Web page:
There is a general consensus that wildflower area = low maintenance. If this is something you're considering on that basis, STOP now! Stunning in full flower, meadows are very special places, and having been lucky enough in a past life to spend a hazy summer surveying them in upper Teesdale, they hold a special place in my heart. But, like all areas of planting, they require care and attention.
So as a starter for ten, wildflowers tend to thrive in poor quality soils, low in nutrients, otherwise they are quickly swamped by faster growing grasses. And by and large, most of our urban spaces are pretty high in nutrients. The first stage in creating a wildflower area is to deplete the chosen area both of fertility and existing competitive plants. Often, as in today's case, this is done by stripping an area of turf, sometimes it's done by planting yellow rattle seeds, sometimes by a combination of both.
The next stage is to sow wildflower seeds. Packs of wildflower seeds are often given out for free, but are rarely used correctly (it's not enough simply to throw them on a bare area). Like all seeds they need moisture and warmth to germinate and some will require covering lightly - instructions should be on the packet and need following! I quite like these guys, who use a mixture of annuals (taking only one season to produce a flower and seed) and perennials, the ones with staying power.
The wildflower area I'e been working on today has been established a couple of years, and looks stunning in summer. Normally, after the plants have set seed, the meadow should by cut back to ground level in around September/October, with all the excess vegetation removed (if it were to stay, it would only add to the fertility of the soil, encouraging the pesky grasses!) We're a bit late with this one - it's December - but it still needed doing regardless. Thankfully it wasn't too wet and most of the plants were still standing tall, not flat against the ground.
Most contractors, in fact all I've come across, favour a petrol strimmer for a job like this. It doesn't require electricity (rare on outdoor sites) and it's quick and relatively easy. But petrol strimmers are noisy, the fumes are terrible, and of course there's the carbon footprint of using petrol as a fuel. I much prefer the old fashioned method of using a scythe.
If you've not seen a scythe before, it's the tool choice of the Grim Reaper, and producing one almost always results in exclamations of days being numbered and time being up. This is part of what makes it a joy to use - there is always a conversation to be had, sniggers of amusement and questions. How many people engage in idle natter about strimmers? The blade is incredibly sharp and requires frequent sharpening throughout, but with a purposeful swing, it will shear both grass and thick, thick thistle stems with ease. Of course it is quiet and there is a wonderful rhythm about scything, the type of repetitive activity that eventually absorbs you and allows your mind to wander. There's no messy fuel, no numbing vibrations, no complicated PPE and it's easily maintained. No ongoing servicing costs or replacement parts. If you get a chance to try one, don't pass it up!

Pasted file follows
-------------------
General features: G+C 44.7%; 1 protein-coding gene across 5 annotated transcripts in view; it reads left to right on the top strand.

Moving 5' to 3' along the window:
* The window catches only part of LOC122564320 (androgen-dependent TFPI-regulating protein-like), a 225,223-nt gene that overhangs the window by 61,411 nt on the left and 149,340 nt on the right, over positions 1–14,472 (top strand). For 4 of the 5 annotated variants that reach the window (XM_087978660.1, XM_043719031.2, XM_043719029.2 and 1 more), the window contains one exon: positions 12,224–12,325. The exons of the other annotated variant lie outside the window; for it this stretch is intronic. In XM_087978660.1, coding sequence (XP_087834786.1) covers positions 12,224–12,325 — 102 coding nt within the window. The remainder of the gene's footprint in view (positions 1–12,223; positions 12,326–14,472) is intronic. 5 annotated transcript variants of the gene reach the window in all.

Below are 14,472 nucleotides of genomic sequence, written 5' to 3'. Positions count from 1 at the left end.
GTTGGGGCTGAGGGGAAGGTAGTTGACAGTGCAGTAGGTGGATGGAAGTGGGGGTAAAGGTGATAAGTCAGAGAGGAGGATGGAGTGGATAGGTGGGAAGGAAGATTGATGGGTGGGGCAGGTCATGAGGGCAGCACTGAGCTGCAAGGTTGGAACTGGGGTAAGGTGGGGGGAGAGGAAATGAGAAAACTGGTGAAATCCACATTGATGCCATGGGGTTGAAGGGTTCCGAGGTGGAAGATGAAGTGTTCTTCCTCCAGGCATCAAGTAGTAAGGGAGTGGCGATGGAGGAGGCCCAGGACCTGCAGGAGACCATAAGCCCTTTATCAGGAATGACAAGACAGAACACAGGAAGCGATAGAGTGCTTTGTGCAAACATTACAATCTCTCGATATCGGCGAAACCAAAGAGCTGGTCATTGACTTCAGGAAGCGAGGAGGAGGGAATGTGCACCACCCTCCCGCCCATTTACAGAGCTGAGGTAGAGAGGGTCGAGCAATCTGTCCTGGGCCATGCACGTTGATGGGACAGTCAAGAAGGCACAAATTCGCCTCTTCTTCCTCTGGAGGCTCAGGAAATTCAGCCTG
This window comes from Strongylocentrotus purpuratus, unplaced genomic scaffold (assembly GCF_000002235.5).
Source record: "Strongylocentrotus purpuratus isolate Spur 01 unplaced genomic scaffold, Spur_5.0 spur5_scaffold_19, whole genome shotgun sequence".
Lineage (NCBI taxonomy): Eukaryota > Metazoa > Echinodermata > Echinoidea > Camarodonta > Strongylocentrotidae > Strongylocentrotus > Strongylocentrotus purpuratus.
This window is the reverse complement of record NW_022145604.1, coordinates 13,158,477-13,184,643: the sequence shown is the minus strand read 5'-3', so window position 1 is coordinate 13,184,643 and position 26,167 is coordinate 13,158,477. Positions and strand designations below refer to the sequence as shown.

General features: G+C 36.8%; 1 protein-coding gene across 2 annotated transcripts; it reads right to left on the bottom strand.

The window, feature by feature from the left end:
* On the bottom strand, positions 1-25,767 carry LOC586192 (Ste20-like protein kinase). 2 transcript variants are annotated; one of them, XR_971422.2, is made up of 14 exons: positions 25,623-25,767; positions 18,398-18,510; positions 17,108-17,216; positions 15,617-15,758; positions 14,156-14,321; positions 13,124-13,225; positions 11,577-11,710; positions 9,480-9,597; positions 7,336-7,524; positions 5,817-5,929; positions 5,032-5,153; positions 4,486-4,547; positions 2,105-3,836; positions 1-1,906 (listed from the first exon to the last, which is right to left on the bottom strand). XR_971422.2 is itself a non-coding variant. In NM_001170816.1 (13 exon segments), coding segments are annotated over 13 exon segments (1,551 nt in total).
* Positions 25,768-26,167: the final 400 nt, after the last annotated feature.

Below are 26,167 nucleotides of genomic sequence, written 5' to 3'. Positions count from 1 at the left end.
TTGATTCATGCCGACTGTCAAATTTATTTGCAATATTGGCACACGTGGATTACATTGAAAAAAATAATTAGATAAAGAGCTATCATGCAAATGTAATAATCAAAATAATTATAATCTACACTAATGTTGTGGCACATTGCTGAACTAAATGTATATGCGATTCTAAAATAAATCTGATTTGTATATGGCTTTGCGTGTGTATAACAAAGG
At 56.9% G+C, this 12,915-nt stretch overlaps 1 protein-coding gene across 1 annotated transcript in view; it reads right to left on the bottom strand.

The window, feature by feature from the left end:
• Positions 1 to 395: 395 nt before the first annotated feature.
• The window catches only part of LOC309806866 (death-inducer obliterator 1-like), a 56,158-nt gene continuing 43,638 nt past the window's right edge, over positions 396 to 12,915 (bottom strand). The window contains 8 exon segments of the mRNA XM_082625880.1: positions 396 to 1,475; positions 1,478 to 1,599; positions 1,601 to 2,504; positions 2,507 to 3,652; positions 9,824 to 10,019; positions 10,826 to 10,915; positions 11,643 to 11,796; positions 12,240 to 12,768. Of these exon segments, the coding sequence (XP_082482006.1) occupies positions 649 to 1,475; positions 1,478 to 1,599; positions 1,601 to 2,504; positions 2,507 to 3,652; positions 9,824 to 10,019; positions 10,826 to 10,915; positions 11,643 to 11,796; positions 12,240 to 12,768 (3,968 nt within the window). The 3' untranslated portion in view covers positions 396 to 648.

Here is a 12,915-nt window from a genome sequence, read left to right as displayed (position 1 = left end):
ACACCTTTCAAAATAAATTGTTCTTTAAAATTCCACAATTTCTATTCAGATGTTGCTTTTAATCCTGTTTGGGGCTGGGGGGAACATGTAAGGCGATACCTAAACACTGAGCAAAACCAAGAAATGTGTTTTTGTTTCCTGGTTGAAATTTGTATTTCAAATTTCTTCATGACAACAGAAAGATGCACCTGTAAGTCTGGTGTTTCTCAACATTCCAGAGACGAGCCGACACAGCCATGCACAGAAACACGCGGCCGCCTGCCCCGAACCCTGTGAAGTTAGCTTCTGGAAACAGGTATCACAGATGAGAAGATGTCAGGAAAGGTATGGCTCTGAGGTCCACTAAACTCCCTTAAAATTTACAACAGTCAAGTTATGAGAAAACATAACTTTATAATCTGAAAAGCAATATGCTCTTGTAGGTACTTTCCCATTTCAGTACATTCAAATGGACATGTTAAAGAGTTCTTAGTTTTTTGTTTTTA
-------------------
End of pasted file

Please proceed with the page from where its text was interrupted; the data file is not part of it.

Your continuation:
Scything is not, however, for the faint hearted. It's physically demanding, especially on the arms (a correctly adjusted scythe will not hurt the back, but for most, the arm movements are not everyday enough to have built the muscles). And for me, my hands take a bashing. But apparently it is very good for the waistline, with the same twisting motion as a hula hoop, and it certainly burns some calories if my hunger is anything to go by!
Four hours later, and the wildflower meadow has been scythed ready for the next season. The surplus vegetation raked to one side will provide a habitat for overwintering mammals and insects (several small field mice had an opportunity to scarper from my swinging blade!) and come spring, compost to feed the edgeline trees. No carbon footprint, zero emissions and a wonderfully peaceful afternoon. And in return I was treated to one of spring's most stunning wildflowers - a beautiful, if a little early, cowslip. Joy!
Treading Lightly is simple living, within your means and the means of the planet, and making a minimal impact on the Earth. Find out more here about Catherine, of Barefoot Solutions, does this from day to day.